Safely Traveling in a Vehicle with Pets

Jan 10, 2019   Tracey Aston   Pet Safety

We've all seen it – you're driving along and the next thing you know, the car in front of you has a dog with their head hanging out the window! This is the most common, and dangerous, way for a pet to travel in the car. While this might seem like a harmless habit, it's far from it! Allowing a pet to travel unrestrained, with their head hanging out the window can be extremely dangerous. The pet could see another animal and jump out of the window to chase it. In the unfortunate event of an accident, the pet can be thrown out of the window, or worse, pinned between two colliding vehicles. If a driver is forced to swerve to avoid an accident, they could not notice how close they are getting to telephone poles or other cars and the pet could be severely injured. Even an uneventful ride with a pet's head out of the car window poses risks to the pet's face, eyes, ears, mouth and nose from dirt and road debris. A flying piece of glass or broken stick could cause serious facial or eye injuries. 

The second highest risk for pet injury is allowing the pet to move around the vehicle unrestrained. A pet parent may think their pet is well-behaved, and therefore the pet doesn't need to be secured while traveling. While a well-behaved pet reduces the risk of distracted driving, that won't stop them from being thrown in the event of a quick stop or accident. In the event of a collusion, not only is the pet in serious danger, so is the driver. An impact or sudden stop could potentially send a pet airborne and threw a window or windshield, or even into the driver! An unrestrained, large pet with momentum flying into the head of the driver could have absolutely deadly results. 

The final risk is one many pet parents might not even realize, and that is a pet, even a restrained pet, should never be travelling in the front passenger side of the vehicle or in your lap while you're driving! Flip over the visor of any modern car, truck or SUV and you will see an airbag warning stating that children or those under a certain height and weight should not ride in the front seat due to the risk of an air bag deployment. Most pets don't sit as high as humans and depending on the size of the pet, may even sit closer to the airbag. An airbag can deploy in about 55 milliseconds, and depending on the vehicle, with a force of between 100 to 220 miles per hour. At that speed and force, there isn't enough reaction time to avoid air bag impact and the pet is at a huge risk for neck, chest, throat, head trauma and even death  

Thankfully, there are many ways to safely include our pets in our outings.  Depending on the size of your pet and vehicle, the safest way to travel with your pet will be either a seatbelt system or a crate, either enclosed or wired.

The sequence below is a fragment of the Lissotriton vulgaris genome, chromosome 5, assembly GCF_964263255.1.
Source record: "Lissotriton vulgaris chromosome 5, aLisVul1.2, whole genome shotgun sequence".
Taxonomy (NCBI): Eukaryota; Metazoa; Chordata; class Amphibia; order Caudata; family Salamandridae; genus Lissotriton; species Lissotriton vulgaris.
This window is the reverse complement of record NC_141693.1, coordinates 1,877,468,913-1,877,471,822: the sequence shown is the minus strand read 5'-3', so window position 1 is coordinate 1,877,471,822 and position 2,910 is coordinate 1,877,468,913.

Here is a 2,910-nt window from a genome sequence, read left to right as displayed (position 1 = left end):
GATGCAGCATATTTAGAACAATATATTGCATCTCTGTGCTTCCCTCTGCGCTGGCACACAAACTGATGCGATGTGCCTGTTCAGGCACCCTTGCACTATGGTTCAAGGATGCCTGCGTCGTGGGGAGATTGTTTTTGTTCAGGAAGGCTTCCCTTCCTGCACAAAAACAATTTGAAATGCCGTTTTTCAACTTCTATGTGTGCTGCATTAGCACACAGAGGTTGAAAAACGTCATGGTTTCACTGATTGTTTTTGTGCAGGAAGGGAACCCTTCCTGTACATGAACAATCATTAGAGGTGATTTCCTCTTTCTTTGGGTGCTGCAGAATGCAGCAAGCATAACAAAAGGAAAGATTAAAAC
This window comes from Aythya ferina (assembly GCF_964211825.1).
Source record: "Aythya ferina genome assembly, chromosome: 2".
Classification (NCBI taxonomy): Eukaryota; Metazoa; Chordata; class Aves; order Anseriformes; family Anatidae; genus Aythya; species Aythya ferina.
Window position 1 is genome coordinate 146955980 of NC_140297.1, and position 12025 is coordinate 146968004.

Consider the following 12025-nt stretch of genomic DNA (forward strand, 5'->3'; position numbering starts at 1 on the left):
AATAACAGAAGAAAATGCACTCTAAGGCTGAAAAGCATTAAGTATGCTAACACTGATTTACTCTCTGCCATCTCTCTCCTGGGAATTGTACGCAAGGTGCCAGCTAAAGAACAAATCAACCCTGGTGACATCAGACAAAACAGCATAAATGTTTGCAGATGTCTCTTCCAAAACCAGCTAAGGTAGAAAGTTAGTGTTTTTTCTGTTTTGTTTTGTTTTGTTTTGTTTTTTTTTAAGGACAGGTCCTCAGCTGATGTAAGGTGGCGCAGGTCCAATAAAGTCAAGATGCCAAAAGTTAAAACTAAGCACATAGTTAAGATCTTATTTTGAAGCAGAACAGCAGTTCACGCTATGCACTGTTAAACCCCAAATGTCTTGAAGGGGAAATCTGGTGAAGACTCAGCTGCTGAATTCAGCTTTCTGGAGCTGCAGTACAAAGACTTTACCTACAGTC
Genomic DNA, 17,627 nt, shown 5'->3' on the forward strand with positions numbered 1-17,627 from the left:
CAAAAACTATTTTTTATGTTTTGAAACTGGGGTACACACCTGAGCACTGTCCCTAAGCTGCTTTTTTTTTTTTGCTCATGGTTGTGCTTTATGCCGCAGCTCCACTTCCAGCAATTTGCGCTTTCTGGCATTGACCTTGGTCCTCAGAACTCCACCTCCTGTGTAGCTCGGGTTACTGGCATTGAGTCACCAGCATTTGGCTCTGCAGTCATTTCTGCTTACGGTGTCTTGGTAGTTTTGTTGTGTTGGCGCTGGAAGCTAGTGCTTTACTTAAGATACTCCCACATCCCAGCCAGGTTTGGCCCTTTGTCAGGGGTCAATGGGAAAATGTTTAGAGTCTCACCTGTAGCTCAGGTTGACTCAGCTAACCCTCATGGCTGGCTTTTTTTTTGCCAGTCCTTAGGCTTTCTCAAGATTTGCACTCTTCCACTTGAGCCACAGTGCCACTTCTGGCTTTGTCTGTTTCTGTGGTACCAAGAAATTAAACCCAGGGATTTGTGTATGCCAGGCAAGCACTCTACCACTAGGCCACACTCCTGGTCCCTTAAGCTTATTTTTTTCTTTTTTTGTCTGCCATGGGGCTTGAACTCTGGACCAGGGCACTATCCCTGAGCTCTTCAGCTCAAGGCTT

Seatbelt systems come in numerous and varied types, sizes, colors and costs. There are booster and lookout seats for smaller dogs and harness systems and click and clip seat belt attachments for larger dogs.  All systems have one thing in common, they attach to the vehicles seat belt system by a loop in the harness or car seat for seat belts to click through. Click and clip attachments are medium length nylon strips, similar to a pet leash, that has a seat belt buckle attachment on one end to clip into the seat belt and a metal latch to clip to the back of a harness or safety seat.  Never attach a click and clip attachment to a collar! Doing so could result in serious neck and throat injury to your pet in the event of an accident! 

Crates are another safe travel options for our pets, especially cats. Smaller dogs and cats can safely travel in an enclosed crate with a lid, but the crate itself will still need to be secured by either a tether system or an attachment, such as a click and clip attachment. A pet in an unsecured crate is still at risk for injury during a quick stop, swerve or collision as the momentum will now send the pet and the crate airborne.

For larger vehicles, such as SUVs, that have the extra room, a large wire crate works best for large pets. The crate will allow a large pet to lie down comfortably and securely, which they may not be able to do in a standard size car seat. If you're using a large, wired crate, make sure the crate has 2 exits, one on the back and one on the side. In case of an accident, a door or back hatch may be jammed and you'll need another way to get the pet from the vehicle.  As larger breeds are prone to joint issues, it might be a good idea to invest in a ramp to allow your pet to enter and exit an SUV without the extra stress on their joints. A ramp is also a pet friendly option for senior pets, who now may be having trouble jumping into a higher clearance vehicle. 

In the case of an emergency, when a seat belt system or crate is not immediately available, attaching a leash to a regular harness and then closing the leash in a door can be used in a pinch.  The leash MUST be attached to a harness and NOT a collar. This method should only be used as a temporary quick fix in an emergency situation. 

Pets love to travel, spend time with their families and visit new places too!  Minimizing risks and taking the steps to restrain and secure the pet will ensure they can safely enjoy their travel experience. 

Certified Professional Pet Sitter
PetTech CPR & First Aid Certified
PPG Badge
Pet Sitters International
National Association of Professional Pet Sitters
Angieslist 2015 Super Servica Award
Angieslist 2016 Super Service Award
Shock Free
Pet First Aid/CPR Certified
Pittsburgh's Professional Pet Sitters Network
Bite Prevention Educator
Doggone Safe
2020 Nextdoor
Fear Free Logo
National Association of Professional Pet Sitters Certification